Law & Courts

Justice O’Connor Played Pivotal Role in Education Cases

By Andrew Trotter — July 01, 2005 4 min read

Justice Sandra Day O’Connor, whose retirement from the U.S. Supreme Court was announced July 1, has exerted a strong influence in numerous decisions affecting public education over the past 24 years.

Justice O’Connor, 75, the first woman on the nation’s highest court, has been the swing vote who completed the majorities on major decisions on private school vouchers, religion in the public schools, affirmative action in college admissions, and sex discrimination in education.

Though viewed variously as a moderate or a conservative, she was renowned for crafting subtle legal opinions that broadened the middle ground on divisive issues.

“It’s a tremendous loss for the nation—it may be the end of moderation on the court,” said Charles C. Haynes, a senior scholar at the Arlington, Va., office of the Nashville, Tenn.-based First Amendment Center, a nonprofit organization that advocates protection of First Amendment rights. “She was, in my view, a thoughtful, wise, and careful voice of moderation.”

Mr. Haynes noted that though the associate justice was criticized over the years for “parsing each case and not offering enough of a broad vision, I think her broad vision was how are we going to live and work together across our differences,” he said. “She helped us to do that by taking these issues case by case.”

Julie Underwood, the general counsel of the National School Boards Association, agreed, and noted that a proof of her influence is that, by her count over the past six years, Justice O’Connor was part of more Supreme Court majorities than any other justice.

Clint Bolick, the president and general counsel of the Alliance for School Choice, a Phoenix-based organization that pushes for school voucher programs nationally, said he agreed with the assessment of Justice O’Connor as a “consensus builder.” But he said she was also principled with regard to federalism and liberty. “Generally, she sided with the state sovereignty over federal power, and with the individual over government power of any type,” Mr. Bolick said.

Among the key cases related to education in which Justice O’Connor was the swing vote:

Zelman v. Simmons-Harris. Justice O’Connor provided the swing vote in the 2002 decision that upheld the inclusion of religious schools for the state of Ohio’s private school voucher program for Cleveland children. “The constitutionality of a neutral educational aid program simply does not turn on whether and why, in a particular area, at a particular time, most private schools are religious, or most recipients choose to use the aid at a religious school,” she wrote in the majority opinion.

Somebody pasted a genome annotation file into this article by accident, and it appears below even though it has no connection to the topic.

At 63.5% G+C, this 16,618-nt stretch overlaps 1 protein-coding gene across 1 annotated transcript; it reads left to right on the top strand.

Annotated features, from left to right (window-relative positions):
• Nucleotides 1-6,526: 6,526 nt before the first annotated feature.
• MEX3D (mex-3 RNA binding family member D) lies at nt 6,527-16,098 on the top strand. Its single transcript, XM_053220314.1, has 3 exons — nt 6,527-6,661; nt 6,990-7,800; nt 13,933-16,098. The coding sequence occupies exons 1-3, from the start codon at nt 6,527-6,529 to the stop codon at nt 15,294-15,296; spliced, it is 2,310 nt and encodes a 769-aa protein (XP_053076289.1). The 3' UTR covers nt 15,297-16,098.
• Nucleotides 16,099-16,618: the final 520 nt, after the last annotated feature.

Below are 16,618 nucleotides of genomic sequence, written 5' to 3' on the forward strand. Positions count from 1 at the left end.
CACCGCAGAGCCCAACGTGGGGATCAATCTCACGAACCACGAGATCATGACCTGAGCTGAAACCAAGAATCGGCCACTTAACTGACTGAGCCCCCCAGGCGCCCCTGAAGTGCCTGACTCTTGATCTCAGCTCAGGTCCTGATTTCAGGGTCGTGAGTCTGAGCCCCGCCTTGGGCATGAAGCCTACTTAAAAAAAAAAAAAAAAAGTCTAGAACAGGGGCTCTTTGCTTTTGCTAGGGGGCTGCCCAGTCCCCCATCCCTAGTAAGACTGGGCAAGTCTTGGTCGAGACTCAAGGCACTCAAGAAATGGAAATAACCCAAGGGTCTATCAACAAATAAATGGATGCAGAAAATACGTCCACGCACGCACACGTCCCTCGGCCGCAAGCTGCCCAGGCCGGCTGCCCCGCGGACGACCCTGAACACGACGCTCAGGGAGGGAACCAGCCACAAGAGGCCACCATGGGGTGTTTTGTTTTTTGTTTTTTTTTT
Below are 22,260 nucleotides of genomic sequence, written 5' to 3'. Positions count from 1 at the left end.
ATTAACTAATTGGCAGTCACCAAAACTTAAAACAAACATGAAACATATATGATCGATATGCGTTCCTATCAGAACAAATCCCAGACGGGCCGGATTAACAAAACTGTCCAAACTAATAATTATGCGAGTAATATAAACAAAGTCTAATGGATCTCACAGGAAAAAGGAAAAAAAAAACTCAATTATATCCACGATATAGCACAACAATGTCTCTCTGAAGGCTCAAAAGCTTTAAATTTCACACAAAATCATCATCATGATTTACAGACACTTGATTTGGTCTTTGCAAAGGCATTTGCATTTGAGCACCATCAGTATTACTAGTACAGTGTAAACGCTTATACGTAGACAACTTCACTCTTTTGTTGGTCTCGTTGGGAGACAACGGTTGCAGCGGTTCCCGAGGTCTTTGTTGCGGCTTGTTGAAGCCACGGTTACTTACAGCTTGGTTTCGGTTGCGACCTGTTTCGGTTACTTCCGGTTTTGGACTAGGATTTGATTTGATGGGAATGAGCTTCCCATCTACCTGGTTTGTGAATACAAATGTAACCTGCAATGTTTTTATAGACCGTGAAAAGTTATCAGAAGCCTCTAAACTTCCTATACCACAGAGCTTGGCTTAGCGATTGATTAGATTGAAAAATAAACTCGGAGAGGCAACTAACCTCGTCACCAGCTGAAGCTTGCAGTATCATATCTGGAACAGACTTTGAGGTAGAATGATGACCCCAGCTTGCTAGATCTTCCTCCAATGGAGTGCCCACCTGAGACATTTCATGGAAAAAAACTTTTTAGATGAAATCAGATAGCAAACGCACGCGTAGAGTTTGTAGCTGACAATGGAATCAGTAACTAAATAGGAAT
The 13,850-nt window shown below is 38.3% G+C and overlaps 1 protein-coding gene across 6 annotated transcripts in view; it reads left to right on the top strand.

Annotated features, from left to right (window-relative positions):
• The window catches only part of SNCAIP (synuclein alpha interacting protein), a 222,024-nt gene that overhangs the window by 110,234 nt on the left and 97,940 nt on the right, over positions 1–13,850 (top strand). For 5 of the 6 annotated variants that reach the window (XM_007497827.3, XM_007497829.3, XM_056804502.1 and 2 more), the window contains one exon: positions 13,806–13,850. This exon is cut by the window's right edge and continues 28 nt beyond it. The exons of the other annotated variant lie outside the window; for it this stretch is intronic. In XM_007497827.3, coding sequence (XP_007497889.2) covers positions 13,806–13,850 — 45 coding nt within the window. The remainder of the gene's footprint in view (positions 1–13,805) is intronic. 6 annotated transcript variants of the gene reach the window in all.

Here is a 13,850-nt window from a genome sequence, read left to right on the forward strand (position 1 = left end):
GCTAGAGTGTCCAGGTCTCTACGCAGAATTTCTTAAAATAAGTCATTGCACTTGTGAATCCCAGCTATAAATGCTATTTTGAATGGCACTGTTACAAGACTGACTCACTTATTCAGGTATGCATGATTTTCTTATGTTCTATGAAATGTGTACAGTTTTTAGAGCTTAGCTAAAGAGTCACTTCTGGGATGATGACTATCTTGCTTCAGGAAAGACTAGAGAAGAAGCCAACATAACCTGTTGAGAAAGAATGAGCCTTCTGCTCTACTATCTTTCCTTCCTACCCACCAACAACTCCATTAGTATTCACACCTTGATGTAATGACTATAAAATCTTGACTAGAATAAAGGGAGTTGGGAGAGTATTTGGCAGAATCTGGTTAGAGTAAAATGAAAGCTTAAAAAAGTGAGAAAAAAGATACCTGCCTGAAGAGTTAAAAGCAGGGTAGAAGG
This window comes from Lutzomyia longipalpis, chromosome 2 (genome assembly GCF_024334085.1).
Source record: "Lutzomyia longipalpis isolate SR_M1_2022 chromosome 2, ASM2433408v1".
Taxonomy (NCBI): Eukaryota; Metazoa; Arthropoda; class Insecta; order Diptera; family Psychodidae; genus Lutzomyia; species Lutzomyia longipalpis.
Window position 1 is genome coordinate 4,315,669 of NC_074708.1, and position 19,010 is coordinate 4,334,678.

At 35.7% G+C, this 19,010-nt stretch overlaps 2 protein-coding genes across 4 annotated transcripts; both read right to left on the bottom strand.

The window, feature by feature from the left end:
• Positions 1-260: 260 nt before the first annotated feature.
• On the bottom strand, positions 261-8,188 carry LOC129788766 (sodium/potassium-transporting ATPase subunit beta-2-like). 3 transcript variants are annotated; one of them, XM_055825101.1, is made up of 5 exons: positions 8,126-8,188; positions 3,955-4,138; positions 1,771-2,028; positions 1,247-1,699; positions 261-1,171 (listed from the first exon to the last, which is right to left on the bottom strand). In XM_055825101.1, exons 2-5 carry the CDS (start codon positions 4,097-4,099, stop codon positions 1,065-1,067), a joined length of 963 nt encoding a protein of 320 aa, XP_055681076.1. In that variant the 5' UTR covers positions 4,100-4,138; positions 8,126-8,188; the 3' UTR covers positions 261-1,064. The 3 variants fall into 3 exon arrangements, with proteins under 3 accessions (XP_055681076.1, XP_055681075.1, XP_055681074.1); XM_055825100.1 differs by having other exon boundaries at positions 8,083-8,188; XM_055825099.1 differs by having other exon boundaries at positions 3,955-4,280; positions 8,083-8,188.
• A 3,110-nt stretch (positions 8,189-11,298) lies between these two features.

Jackson v. Birmingham Board of Education. In March 2005, she wrote the majority opinion in a 5-4 ruling that a high school girls’ basketball coach could sue his school district for allegedly retaliating against him after he complained that his female athletes were treated unfairly compared with the boys’ basketball team.

Grutter v. Bollinger and Gratz v. Bollinger. In a pair of cases dealing with the University of Michigan’s consideration of race in admissions to its law school and undergraduate program, decided in July 2003, Justice O’Connor wrote the majority opinion in Grutter and joined the majority in Gratz, which together upheld the consideration of race in higher education admissions as long as the process involves individualized review of applicants.

Davis v. Monroe County Board of Education and Gebser v. Lago Vista Independent School District. Justice O’Connor was the author of the majority opinions in two 5-4 decisions, one in 1999, the other in 1998, on how schools should handle sexual harassment of students under Title IX of the Education Amendments of 1972. In Gebser, her opinion laid out for school districts general guidance on how to avoid liability for sex harassment of students by teachers under the federal statute that prohibits sex discrimination in schools that receive federal funds. The court’s more conservative members joined her in that opinion. The next year, in Davis, she voted with the court’s more liberal members and wrote a decision that said districts could be held liable for student-on-student harassment.

Justice O’Connor was not in the majority in all cases, of course. In 1995, in Vernonia School District v. Acton, she wrote a harsh dissent, arguing that drug testing of students violates the Fourth Amendment guarantee against unreasonable searches. “It cannot be too often stated that the greatest threats to our constitutional freedoms come in times of crisis,” she wrote, referring to growing concerns about drug abuse.

In a brief resignation letter to President Bush, Justice O’Connor said she would step down as soon as her replacement was confirmed.

The announcement immediately electrified the public debate over the future of the court, which has centered on speculation that Chief Justice William H. Rehnquist, 80, who is battling thyroid cancer, may retire this summer. Advocacy groups on the right and the left have long prepared to battle over the next court appointment.

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